555 F.3d 734 (9th Cir. 2008), 06-75217, Parussimova v. Mukasey
|Citation:||555 F.3d 734|
|Party Name:||Tatyana Michailovna PARUSSIMOVA, Petitioner, v. Michael B. MUKASEY, Attorney General, Respondent.|
|Case Date:||July 24, 2008|
|Court:||United States Courts of Appeals, Court of Appeals for the Ninth Circuit|
Argued and Submitted May 14, 2008.
Amended Jan. 26, 2009.
[Copyrighted Material Omitted]
Saad Ahmad, Esq., Saad Ahmad & Associates, Fremont, CA, argued the cause for the petitioner and filed a brief; Robert L. Volz, Esq., Saad Ahmad & Associates, Fremont, CA, was on the brief.
Sarah Maloney, Attorney, Office of Immigration Litigation, U.S. Department of Justice, Washington, DC, argued the cause for the respondent and filed a brief; James E. Grimes, Senior Litigation Counsel, and Peter D. Keisler, Assistant Attorney General, Civil Division, U.S. Department of Justice, Washington, DC, were on the brief.
On Petition for Review of an Order of the Board of Immigration Appeals, Agency No. A98-822-251.
Before: DIARMUID F. O'SCANNLAIN and HAWKINS, Circuit Judges, and JAMES V. SELNA,[*] District Judge.
ORDER AMENDING OPINION AND AMENDED OPINION
The opinion filed in this case on July 24, 2008, is amended as follows:
At page 9245, 533 F.3d at 1135 of the slip opinion, line 11, after the sentence concluding " did not exist," insert ‹ Likewise, a motive is a " central reason" if that motive, standing alone, would have led the persecutor to harm the applicant.›
Judges O'Scannlain and Hawkins have voted to deny the petition for rehearing en banc and Judge Selna so recommends. The full court has been advised of the petition for rehearing en banc and no active judge has requested a vote on whether to rehear the matter en banc. Fed. R.App. P. 35.
The petition for rehearing en banc is DENIED. No further petitions for rehearing or rehearing en banc may be filed.
O'SCANNLAIN, Circuit Judge:
We are called upon to interpret a provision of the Real ID Act of 2005 imposing a new evidentiary burden on asylum applicants and to determine whether the Board of Immigration Appeals, in applying such provision, properly denied asylum to an
alien who claimed she was the victim of religious and ethnic persecution in Kazakhstan.
Tatyana Parussimova is a 28-year-old native and citizen of Kazakhstan. She is an ethnic Russian and an adherent of the Orthodox Christian faith.1 Parussimova was admitted to the United States on a nonimmigrant B-1 visa in May 2005 for the purpose of attending a conference organized by her employer, Herbalife International of America, Inc., in Atlanta, Georgia. She overstayed her visa and, on the day after it expired, filed an application for asylum claiming that she had been persecuted in Kazakhstan on account of her ethnicity and religion, and that she feared persecution on account of the same grounds upon her return.
On September 28, 2005, an asylum hearing was held before an Immigration Judge (" IJ" ), at which Parussimova conceded removability under 8 U.S.C. § 1227(a)(1)(B), and testified in support of her application for asylum. Parussimova described her life in Kazakhstan as a harsh one. She witnessed riots against the Soviet government in 1986, which she said left her permanently affected. As a student, her schoolteachers discriminated against her and other Russian students. She narrowly escaped an attempted sexual assault by an unknown stranger in 1999, and her cousin was beaten and killed by a group of Kazakhs in March 2005.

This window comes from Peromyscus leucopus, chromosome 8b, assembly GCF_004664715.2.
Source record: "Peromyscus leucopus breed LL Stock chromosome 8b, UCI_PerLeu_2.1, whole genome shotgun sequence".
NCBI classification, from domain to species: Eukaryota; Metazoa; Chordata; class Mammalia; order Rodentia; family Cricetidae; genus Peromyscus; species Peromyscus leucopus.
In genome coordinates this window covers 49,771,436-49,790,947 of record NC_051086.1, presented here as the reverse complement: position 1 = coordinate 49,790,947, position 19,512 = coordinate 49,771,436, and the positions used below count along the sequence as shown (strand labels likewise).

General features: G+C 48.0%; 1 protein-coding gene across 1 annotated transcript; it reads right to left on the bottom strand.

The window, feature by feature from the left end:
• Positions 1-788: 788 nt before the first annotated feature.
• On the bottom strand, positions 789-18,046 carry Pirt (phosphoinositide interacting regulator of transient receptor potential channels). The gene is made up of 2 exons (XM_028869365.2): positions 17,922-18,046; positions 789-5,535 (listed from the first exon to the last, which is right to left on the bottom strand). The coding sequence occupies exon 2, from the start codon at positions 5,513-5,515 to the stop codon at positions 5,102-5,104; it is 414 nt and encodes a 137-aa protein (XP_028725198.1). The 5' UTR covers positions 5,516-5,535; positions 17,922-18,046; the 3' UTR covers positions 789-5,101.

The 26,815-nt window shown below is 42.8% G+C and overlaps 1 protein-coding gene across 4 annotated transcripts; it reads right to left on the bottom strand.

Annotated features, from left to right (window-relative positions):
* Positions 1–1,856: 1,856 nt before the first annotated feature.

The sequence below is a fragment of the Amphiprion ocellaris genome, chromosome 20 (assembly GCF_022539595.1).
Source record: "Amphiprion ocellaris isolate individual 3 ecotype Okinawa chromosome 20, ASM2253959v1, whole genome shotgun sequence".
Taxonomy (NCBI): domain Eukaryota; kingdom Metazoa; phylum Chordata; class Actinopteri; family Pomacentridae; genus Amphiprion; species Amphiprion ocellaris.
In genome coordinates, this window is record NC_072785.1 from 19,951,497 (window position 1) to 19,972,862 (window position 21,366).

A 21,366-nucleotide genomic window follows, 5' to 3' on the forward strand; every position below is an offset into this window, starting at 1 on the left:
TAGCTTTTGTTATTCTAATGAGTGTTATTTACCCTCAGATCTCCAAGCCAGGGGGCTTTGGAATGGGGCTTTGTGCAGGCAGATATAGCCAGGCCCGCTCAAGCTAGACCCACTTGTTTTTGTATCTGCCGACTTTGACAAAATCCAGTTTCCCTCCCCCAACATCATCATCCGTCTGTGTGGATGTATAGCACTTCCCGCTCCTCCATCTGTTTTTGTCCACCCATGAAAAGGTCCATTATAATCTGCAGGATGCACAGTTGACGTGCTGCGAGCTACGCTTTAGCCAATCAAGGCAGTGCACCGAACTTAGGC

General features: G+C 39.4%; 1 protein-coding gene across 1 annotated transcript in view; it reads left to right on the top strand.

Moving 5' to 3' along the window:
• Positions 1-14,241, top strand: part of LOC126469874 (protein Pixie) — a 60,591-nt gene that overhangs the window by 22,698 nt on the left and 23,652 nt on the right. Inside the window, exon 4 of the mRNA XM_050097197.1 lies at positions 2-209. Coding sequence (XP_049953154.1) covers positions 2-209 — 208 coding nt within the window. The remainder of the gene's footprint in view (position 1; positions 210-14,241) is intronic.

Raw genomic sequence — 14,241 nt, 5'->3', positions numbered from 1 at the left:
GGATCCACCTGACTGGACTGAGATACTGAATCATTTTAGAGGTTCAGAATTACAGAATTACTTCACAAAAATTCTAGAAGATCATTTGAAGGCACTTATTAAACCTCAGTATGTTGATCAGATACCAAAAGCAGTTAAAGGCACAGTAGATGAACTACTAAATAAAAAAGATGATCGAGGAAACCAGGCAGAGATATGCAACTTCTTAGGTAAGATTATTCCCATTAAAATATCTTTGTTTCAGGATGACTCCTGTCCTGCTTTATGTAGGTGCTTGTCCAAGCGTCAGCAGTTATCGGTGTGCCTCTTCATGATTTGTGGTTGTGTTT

The most significant event Parussimova described occurred on January 10, 2005. According to Parussimova, she was walking on a street near her home, wearing an Herbalife pin on her chest, when she was confronted by two Kazakh men who began " bugging" and " insulting" her. Suddenly, the men dragged Parussimova into the entryway of an apartment building, where they told her that she " did not have the right to work for an American company," and pulled the Herbalife pin off her chest. Parussimova briefly passed out, and when she regained consciousness, the men were kicking her, spitting at her, and told her that " we were Russian pigs and we ... had to get out of their country." The men warned Parussimova not to report the attack, and then tore off her clothes and tried to rape her.
Parussimova screamed, which alerted residents of the apartment building and caused her assailants to flee. A passerby came to Parussimova's aid and called the police, who arrived, questioned Parussimova, and took her to the hospital.
One week later, Parussimova recognized her assailants on the street while she was walking with her father. Parussimova's father called the police, who detained the men and had them " taken away." Parussimova's assailants were apparently released, however, as she testified that she saw them again a few days afterwards, while she was walking with her cousin. This time the men threatened to kill her because she had reported them to the police. Parussimova escaped, but the men beat her cousin, leaving him unconscious. According to Parussimova, the police " didn't do anything" about this incident. The men threatened Parussimova on several subsequent occasions, but each time they would always " just disappear."
As a result of the attacks and subsequent threats, Parussimova told the IJ that she would be " scared for her life" if she is returned to Kazakhstan, particularly because her assailants remain at large and because she believes she has " no protection from the government."
At the conclusion of the hearing, the IJ denied Parussimova's asylum...
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